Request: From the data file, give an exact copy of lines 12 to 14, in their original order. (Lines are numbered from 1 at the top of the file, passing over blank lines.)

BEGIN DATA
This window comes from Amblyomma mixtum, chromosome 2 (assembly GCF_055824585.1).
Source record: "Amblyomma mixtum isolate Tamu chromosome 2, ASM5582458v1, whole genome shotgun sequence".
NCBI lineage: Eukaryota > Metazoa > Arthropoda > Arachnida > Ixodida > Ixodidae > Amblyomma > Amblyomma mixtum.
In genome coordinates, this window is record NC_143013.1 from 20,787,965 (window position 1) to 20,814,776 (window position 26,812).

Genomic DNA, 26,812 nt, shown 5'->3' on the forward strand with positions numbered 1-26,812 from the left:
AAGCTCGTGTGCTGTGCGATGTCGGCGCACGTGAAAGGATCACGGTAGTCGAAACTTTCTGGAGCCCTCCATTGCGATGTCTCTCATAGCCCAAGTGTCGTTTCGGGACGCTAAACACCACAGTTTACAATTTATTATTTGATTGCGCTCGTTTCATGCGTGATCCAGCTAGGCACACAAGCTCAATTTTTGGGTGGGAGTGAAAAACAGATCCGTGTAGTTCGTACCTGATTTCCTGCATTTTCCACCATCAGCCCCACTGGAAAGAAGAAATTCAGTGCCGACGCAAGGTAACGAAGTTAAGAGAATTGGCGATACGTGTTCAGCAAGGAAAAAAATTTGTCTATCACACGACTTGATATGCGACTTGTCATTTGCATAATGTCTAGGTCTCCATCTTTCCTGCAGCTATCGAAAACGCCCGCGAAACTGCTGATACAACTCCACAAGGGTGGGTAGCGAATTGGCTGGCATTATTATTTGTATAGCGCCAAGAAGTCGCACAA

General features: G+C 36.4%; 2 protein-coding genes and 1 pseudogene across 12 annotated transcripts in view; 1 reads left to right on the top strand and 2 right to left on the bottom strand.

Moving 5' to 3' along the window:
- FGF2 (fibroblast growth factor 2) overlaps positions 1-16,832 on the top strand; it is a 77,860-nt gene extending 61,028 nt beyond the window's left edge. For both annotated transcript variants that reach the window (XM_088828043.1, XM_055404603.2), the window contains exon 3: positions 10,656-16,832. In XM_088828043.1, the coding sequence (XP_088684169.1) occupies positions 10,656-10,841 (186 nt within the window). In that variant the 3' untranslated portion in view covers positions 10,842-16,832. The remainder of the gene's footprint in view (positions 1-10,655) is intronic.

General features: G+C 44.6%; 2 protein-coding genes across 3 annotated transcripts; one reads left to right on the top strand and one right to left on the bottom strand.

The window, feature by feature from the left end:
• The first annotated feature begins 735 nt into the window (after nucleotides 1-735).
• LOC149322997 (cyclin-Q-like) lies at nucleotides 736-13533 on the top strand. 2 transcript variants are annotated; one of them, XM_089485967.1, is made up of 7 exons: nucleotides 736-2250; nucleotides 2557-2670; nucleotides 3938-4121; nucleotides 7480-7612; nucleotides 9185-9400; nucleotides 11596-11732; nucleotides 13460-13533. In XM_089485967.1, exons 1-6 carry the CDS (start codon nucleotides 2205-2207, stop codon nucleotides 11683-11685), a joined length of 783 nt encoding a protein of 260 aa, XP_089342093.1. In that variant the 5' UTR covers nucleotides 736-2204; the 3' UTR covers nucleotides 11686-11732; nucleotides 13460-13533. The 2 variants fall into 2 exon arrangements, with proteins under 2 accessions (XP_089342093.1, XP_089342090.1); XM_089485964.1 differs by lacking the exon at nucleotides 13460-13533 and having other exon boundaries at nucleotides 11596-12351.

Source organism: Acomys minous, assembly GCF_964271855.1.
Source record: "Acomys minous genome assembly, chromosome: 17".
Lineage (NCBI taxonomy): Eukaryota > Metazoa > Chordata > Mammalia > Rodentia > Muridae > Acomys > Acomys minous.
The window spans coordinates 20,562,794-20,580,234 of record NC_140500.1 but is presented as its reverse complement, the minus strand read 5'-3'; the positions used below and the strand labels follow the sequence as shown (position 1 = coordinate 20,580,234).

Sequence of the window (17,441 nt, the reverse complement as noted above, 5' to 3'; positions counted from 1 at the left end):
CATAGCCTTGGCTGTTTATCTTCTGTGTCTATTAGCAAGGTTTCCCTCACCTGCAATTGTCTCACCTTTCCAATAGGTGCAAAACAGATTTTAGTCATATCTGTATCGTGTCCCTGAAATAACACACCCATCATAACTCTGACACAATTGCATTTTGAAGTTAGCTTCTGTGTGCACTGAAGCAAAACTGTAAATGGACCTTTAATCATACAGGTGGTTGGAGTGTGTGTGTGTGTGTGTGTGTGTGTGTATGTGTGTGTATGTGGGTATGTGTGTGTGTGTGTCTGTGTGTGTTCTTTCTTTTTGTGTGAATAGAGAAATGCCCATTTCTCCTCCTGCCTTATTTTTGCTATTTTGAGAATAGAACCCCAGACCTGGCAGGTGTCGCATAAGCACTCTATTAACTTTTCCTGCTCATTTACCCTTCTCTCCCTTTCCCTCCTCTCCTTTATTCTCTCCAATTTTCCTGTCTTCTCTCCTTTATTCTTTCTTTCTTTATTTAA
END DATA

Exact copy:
• The first annotated feature begins 735 nt into the window (after nucleotides 1-735).
• LOC149322997 (cyclin-Q-like) lies at nucleotides 736-13533 on the top strand. 2 transcript variants are annotated; one of them, XM_089485967.1, is made up of 7 exons: nucleotides 736-2250; nucleotides 2557-2670; nucleotides 3938-4121; nucleotides 7480-7612; nucleotides 9185-9400; nucleotides 11596-11732; nucleotides 13460-13533. In XM_089485967.1, exons 1-6 carry the CDS (start codon nucleotides 2205-2207, stop codon nucleotides 11683-11685), a joined length of 783 nt encoding a protein of 260 aa, XP_089342093.1. In that variant the 5' UTR covers nucleotides 736-2204; the 3' UTR covers nucleotides 11686-11732; nucleotides 13460-13533. The 2 variants fall into 2 exon arrangements, with proteins under 2 accessions (XP_089342093.1, XP_089342090.1); XM_089485964.1 differs by lacking the exon at nucleotides 13460-13533 and having other exon boundaries at nucleotides 11596-12351.

Source organism: Acomys minous, assembly GCF_964271855.1.